The Polar Bear King

  • 1994
  • Movie
  • PG
  • Children's, Fantasy

There was once a joke book called Scandinavian Humor and Other Myths, a title brought to mind by THE POLAR BEAR KING, a dour fairy tale from Norway that premiered in the US as an English-dubbed home-video release in 1994, with a moniker conveniently similar to Disney's animated THE LION KING. Actually, this live-action feature, based on folklore, carries...read more

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There was once a joke book called Scandinavian Humor and Other Myths, a title brought to mind by THE POLAR BEAR KING, a dour fairy tale from Norway that premiered in the US as an English-dubbed home-video release in 1994, with a moniker conveniently similar to Disney's animated THE LION

KING.

Actually, this live-action feature, based on folklore, carries feeble echoes of BEAUTY AND THE BEAST in its account of handsome King Valemon (Tobias Hoesl), cursed by a witch (Anna-Lotto Larsson) to turn into a polar bear for seven years, becoming a man only at midnight. The good but

none-too-bright Princess of Winterland (Maria Bonnevie) senses goodness inside the fearsome animal. She not only marries the bear, she bears the bear two children (who promptly disappear, for obscure reasons). There's a catch: the Princess is forbidden to see her husband's manly face during their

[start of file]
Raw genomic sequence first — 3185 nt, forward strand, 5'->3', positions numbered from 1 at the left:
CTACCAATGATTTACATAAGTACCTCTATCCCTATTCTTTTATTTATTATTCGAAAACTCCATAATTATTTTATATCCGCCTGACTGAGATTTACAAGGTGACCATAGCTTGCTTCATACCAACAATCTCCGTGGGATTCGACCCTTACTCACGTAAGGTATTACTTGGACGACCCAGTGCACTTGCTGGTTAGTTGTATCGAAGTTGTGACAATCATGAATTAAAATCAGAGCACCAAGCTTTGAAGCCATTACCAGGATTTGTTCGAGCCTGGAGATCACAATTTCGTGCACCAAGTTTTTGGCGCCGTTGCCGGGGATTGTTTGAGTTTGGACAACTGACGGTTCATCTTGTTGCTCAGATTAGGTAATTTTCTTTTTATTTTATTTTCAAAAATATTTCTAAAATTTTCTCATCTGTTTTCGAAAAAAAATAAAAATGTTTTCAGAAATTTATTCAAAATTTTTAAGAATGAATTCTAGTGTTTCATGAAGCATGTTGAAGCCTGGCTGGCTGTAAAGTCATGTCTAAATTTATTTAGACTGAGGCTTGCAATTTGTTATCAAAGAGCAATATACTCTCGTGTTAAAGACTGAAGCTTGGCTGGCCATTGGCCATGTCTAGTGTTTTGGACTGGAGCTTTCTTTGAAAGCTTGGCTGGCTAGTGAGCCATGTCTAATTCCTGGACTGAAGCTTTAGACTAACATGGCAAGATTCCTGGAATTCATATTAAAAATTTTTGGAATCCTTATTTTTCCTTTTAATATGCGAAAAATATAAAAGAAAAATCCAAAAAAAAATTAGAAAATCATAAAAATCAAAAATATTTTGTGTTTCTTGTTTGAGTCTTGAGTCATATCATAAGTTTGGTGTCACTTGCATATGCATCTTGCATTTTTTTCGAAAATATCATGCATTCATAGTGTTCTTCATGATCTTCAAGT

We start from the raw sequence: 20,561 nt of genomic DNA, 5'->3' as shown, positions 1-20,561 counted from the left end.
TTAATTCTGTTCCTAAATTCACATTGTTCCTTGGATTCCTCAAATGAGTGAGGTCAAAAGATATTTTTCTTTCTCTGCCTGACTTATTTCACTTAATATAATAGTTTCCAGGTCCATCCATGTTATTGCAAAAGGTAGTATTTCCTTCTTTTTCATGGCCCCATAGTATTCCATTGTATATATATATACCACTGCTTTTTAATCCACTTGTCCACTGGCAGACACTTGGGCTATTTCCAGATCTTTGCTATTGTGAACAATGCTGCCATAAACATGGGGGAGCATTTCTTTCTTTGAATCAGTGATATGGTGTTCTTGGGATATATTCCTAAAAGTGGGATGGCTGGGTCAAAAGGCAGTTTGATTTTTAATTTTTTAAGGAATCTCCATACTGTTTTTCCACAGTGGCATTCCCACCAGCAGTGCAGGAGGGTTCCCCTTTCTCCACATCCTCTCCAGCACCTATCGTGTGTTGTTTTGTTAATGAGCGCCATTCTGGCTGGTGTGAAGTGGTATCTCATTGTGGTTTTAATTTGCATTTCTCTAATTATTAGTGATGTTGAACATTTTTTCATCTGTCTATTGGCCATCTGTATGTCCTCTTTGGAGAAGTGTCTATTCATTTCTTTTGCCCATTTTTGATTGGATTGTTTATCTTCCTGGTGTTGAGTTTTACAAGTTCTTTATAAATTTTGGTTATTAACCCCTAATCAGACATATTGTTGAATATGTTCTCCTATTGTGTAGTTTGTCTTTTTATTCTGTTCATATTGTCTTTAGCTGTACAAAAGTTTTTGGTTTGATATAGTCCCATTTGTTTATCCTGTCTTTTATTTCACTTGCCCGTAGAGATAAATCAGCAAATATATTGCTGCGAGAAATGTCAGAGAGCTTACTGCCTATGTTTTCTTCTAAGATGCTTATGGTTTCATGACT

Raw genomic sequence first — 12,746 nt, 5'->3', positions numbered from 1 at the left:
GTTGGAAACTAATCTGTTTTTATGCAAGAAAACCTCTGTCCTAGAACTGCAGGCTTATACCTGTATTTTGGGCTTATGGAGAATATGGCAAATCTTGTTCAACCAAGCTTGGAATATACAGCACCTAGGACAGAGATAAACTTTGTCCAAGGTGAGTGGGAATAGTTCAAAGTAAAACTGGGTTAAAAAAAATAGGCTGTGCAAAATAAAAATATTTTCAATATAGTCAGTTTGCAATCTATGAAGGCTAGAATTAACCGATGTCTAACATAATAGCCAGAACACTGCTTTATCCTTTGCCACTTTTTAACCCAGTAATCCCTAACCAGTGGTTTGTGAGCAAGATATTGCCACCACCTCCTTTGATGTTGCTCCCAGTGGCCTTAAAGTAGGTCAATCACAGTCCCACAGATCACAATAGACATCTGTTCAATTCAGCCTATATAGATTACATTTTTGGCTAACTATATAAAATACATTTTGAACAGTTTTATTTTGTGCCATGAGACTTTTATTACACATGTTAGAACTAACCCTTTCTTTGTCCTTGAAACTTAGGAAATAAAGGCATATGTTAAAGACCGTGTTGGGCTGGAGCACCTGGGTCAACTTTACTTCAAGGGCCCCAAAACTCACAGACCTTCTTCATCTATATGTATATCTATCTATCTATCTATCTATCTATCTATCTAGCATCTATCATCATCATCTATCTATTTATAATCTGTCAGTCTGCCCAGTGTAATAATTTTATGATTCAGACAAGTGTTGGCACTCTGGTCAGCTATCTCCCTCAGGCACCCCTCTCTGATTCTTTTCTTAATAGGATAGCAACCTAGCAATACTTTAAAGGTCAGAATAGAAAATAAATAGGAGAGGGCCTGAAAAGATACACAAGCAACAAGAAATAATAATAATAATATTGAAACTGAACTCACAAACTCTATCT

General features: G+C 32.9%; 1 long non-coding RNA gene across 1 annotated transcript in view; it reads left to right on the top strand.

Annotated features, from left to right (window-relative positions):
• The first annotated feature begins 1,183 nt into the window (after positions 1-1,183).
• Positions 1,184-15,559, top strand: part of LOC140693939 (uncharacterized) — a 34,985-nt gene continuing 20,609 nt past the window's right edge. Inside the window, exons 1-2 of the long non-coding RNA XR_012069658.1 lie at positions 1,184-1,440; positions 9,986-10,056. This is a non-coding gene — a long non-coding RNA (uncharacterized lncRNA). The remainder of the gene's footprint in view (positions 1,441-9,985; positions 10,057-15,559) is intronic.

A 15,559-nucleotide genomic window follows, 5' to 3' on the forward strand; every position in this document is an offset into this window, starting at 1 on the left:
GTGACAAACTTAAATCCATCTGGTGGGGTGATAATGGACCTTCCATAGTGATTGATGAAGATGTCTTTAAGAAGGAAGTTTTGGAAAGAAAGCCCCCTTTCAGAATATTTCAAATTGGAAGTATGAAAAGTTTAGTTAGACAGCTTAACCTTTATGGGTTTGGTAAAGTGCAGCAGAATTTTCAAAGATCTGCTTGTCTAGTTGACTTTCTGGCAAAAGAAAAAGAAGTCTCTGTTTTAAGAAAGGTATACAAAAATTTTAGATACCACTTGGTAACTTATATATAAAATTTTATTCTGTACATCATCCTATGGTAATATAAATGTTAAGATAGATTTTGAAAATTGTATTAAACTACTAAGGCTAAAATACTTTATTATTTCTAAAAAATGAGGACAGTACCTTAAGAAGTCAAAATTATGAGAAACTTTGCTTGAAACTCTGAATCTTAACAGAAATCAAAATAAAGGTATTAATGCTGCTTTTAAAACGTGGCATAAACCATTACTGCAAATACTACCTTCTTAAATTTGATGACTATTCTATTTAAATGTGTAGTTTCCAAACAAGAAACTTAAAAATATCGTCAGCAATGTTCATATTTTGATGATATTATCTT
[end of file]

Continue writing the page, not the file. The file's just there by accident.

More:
midnight conjugal visits. Just before the seven years are up, she gives into temptation and peeps. Now Valemon must marry the witch after all.

The moribund story perks up when the Princess finally grows assertive and sallies forth to the witch's castle, discarding her finery to become a lowly servant. That gives her the opportunity to poison the drinks at the wedding banquet, wiping out the witch and all her associates. Everyone lives

happily ever after, assuming that the Princess never has to take an intelligence test.

You know THE POLAR BEAR KING is in trouble when the most genial person on screen is the Devil (Helge Jordal), materializing as a foppish nobleman for the witch's celebration. At least he smiles and laughs. Other cast members plod glumly through their parts, abetted by ornate costumes and basic

special effects. Jim Henson's Creature Shop constructed the polar bear animatron, which decidedly lacks the realism of their similar creations used in THE BEAR. That wouldn't matter if THE POLAR BEAR KING had the hearty characterizations or the good-natured humor of any "Muppet Show" episode; as

it is, this bear tale barely rates notice.

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  • Released: 1994
  • Rating: PG
  • Review: There was once a joke book called Scandinavian Humor and Other Myths, a title brought to mind by THE POLAR BEAR KING, a dour fairy tale from Norway that premiered in the US as an English-dubbed home-video release in 1994, with a moniker conveniently simila… (more)

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